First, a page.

The Coach’s Daughter

By Christopher Lowe

August came full-throated that year. A shambling, sweaty hulk of a month, its air danced with love bugs, their coupling bodies floating through open doors, cracked car windows, mouths left agape for a second too long. Reach out, crush their bodies against yours, but as soon as that pair is wiped on pant-leg or tissue, another set floats past your vision. This was always the way of it in Louisiana, but that year was worse. The heat left us slick and sticky, and though my father had just paid for a new coil for the unit, by mid-afternoon each day our air conditioner stopped fighting the encroaching heat and even our home began to perspire, the walls moist, the windows sheathed with beading sweat, the large slate tiles of the kitchen and hallway a slipping hazard. This inability to hold off a force larger than himself angered my father, though in those days, in the summer of my thirteenth year, many things had this effect on him.

Perhaps not coincidentally, that summer also marked the start of my father’s turn toward aggressive ambition. We’d moved to Bell Lake twelve years before when he accepted the head coaching job at the local high school. I was only six months old then, and if my father was to be believed, I lay on the bench seat of the U-Haul between my parents, crying right until the wheels touched Bell Lake asphalt. Then I stopped, knowing that we were home. He told me this story many times, always keeping a level voice, which seemed odd. Speak those words aloud and you should emphasize that closing phrase: We were home. That was my father, though, always willing to tell a good story, never able to tell it well.

At the high school, he coached his teams to pass only as much as they ran. On defense, they never blitzed, just played a safe high-zone. That strategy earned him winning seasons year-in and year-out, though his teams tended to flounder in the playoffs when safe strategy collided with superior talent. Had Bell Lake’s team not been so abysmal when he arrived, he’d likely have been fired for never taking the next step, for never making the team a true powerhouse, but there was no pressure from the boosters. They were just happy to see a winning product on the field, even if those wins were low-scoring and interspersed with close losses. His teams didn’t win big, but they didn’t lose big, either, and that was good enough in Bell Lake.

That summer, something changed in his mentality. He stopped looking for the stable route, and began to explore something more reckless. There was no debate between me and my mother about the origins of this aggression. We spoke of it in hushed whispers, not wanting him to hear our conversations, not wanting him to turn that hardline jaw and blank stare toward us.

My father had a veteran team, all seniors. He’d made the playoffs the year before, and while his team—in its usual fashion—had not made a deep run, there was budding optimism. There was the promise of possibility.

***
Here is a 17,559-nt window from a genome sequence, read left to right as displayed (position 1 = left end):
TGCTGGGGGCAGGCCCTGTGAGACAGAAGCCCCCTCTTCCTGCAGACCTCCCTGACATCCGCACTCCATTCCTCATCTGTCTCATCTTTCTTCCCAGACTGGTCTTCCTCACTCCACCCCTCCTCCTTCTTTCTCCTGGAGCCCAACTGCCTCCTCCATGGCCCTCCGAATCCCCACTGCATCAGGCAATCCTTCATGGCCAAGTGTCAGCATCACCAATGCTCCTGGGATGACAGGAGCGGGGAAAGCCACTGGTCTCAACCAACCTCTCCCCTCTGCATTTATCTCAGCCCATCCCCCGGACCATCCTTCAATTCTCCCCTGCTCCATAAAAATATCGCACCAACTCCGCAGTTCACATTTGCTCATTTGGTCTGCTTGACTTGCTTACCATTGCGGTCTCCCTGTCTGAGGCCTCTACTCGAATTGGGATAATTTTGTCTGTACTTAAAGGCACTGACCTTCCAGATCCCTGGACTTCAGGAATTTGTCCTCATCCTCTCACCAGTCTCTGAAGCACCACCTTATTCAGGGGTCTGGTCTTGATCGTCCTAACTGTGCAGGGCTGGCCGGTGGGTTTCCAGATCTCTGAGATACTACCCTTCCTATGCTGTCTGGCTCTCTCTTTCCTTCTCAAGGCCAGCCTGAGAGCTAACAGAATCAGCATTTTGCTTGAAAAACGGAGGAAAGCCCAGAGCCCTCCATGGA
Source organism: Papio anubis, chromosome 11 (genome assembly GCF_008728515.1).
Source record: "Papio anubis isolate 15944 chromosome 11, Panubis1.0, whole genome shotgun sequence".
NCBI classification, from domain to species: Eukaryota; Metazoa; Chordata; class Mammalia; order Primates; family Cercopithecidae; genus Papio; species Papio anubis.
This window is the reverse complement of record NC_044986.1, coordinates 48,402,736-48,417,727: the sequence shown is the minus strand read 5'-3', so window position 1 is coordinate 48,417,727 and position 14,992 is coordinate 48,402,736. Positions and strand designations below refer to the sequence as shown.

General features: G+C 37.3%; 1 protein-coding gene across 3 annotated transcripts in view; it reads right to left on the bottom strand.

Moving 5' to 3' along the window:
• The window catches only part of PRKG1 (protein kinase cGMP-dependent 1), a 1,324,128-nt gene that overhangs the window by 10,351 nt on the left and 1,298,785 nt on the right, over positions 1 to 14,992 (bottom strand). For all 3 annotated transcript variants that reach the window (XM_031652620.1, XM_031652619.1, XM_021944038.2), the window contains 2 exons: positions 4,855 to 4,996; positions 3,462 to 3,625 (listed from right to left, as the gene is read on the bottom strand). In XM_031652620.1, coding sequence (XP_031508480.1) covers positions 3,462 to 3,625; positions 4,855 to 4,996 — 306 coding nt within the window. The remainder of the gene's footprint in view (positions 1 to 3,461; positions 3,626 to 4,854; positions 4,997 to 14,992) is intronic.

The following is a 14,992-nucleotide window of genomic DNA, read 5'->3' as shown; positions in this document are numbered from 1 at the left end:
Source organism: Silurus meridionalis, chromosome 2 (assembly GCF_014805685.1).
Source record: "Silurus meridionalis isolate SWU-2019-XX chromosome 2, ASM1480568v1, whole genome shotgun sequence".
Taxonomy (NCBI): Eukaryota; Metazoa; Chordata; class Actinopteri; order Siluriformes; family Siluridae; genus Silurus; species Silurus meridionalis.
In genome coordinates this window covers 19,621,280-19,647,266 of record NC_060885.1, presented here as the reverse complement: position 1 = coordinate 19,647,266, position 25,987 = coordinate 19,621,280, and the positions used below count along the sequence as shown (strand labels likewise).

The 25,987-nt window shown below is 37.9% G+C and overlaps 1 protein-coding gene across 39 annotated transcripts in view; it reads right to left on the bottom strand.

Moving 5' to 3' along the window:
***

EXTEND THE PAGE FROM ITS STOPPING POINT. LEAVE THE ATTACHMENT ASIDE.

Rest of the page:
That summer, my mother worked days as a file clerk at a law office. With my father incessantly watching film on that year’s slate of opponents, I was left to my own devices much of the time. During earlier summers, I’d helped my father with his preparations for the season, scouting opposing teams. He’d taught me the fundamentals of the game at an early age, and as soon as he figured out I had a talent for organization, he started setting me up with a legal pad and game film whenever he could. That spring, he’d even enlisted my help in splicing together highlight reels to send out to college coaches and online recruiting services for some of his best players. I picked the plays, focusing mostly on touchdowns, interceptions, and sacks since those would catch the eye of potential recruiters. Interspersed between the highlights, I included short clips of my father and the assistant coaches talking about their players’ work ethic, their will-to-win, their heart. Everyone agreed that the videos were a success, and I’d anticipated a summer full of preparation for the upcoming season, but once my father’s newfound motivation came about, he’d not asked me to help at all.

After the first weeks of summer came and went without any requests for assistance, I broached the subject with him, asking why he didn’t want me watching film any longer.

We were standing in the backyard, my father swinging an old Louisville slugger into a truck tire that lay in the dirt. It was a workout he’d used for years with his team, though he’d only recently begun doing it himself. That summer, he spent hours thudding bat to rubber, an exercise that would, he claimed, strengthen his forearms and his core.

He wiped at the sweat on his forehead with the back of his hand, took a long sip from his water bottle. “You’re getting older. You need to have a life outside of my team.”